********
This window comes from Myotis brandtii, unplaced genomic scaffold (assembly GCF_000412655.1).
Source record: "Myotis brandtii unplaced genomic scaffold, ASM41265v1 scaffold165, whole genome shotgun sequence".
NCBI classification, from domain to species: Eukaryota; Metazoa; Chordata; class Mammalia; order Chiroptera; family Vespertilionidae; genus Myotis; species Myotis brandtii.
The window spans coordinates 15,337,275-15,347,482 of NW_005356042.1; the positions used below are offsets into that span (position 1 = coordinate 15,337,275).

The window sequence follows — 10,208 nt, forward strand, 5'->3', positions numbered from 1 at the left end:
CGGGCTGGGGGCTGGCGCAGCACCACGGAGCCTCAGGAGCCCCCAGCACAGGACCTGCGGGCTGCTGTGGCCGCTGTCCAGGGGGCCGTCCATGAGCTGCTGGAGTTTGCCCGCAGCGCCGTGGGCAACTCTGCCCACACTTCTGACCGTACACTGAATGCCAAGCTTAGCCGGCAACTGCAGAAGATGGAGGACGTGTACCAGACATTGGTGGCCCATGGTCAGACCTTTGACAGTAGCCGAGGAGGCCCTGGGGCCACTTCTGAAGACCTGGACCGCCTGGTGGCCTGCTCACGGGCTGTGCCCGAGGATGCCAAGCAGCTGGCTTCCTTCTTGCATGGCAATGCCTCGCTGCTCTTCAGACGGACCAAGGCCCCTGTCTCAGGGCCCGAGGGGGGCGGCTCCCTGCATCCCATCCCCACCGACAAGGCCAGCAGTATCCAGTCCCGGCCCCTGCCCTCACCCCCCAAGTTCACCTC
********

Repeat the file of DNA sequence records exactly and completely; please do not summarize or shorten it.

This window comes from Myotis brandtii, unplaced genomic scaffold (assembly GCF_000412655.1).
Source record: "Myotis brandtii unplaced genomic scaffold, ASM41265v1 scaffold165, whole genome shotgun sequence".
NCBI classification, from domain to species: Eukaryota; Metazoa; Chordata; class Mammalia; order Chiroptera; family Vespertilionidae; genus Myotis; species Myotis brandtii.
The window spans coordinates 15,337,275-15,347,482 of NW_005356042.1; the positions used below are offsets into that span (position 1 = coordinate 15,337,275).

The window sequence follows — 10,208 nt, forward strand, 5'->3', positions numbered from 1 at the left end:
CGGGCTGGGGGCTGGCGCAGCACCACGGAGCCTCAGGAGCCCCCAGCACAGGACCTGCGGGCTGCTGTGGCCGCTGTCCAGGGGGCCGTCCATGAGCTGCTGGAGTTTGCCCGCAGCGCCGTGGGCAACTCTGCCCACACTTCTGACCGTACACTGAATGCCAAGCTTAGCCGGCAACTGCAGAAGATGGAGGACGTGTACCAGACATTGGTGGCCCATGGTCAGACCTTTGACAGTAGCCGAGGAGGCCCTGGGGCCACTTCTGAAGACCTGGACCGCCTGGTGGCCTGCTCACGGGCTGTGCCCGAGGATGCCAAGCAGCTGGCTTCCTTCTTGCATGGCAATGCCTCGCTGCTCTTCAGACGGACCAAGGCCCCTGTCTCAGGGCCCGAGGGGGGCGGCTCCCTGCATCCCATCCCCACCGACAAGGCCAGCAGTATCCAGTCCCGGCCCCTGCCCTCACCCCCCAAGTTCACCTC